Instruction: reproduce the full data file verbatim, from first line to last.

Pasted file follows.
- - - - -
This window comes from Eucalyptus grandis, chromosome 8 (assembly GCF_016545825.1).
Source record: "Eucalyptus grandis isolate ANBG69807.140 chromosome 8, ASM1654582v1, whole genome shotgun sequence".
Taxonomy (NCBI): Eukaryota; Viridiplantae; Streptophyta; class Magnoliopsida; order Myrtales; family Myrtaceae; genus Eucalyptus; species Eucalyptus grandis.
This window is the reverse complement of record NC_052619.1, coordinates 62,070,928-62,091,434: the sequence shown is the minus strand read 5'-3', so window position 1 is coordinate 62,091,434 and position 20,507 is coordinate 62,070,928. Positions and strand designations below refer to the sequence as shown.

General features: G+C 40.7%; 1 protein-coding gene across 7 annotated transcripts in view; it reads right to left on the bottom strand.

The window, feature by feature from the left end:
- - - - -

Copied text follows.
This window comes from Eucalyptus grandis, chromosome 8 (assembly GCF_016545825.1).
Source record: "Eucalyptus grandis isolate ANBG69807.140 chromosome 8, ASM1654582v1, whole genome shotgun sequence".
Taxonomy (NCBI): Eukaryota; Viridiplantae; Streptophyta; class Magnoliopsida; order Myrtales; family Myrtaceae; genus Eucalyptus; species Eucalyptus grandis.
This window is the reverse complement of record NC_052619.1, coordinates 62,070,928-62,091,434: the sequence shown is the minus strand read 5'-3', so window position 1 is coordinate 62,091,434 and position 20,507 is coordinate 62,070,928. Positions and strand designations below refer to the sequence as shown.

General features: G+C 40.7%; 1 protein-coding gene across 7 annotated transcripts in view; it reads right to left on the bottom strand.

The window, feature by feature from the left end: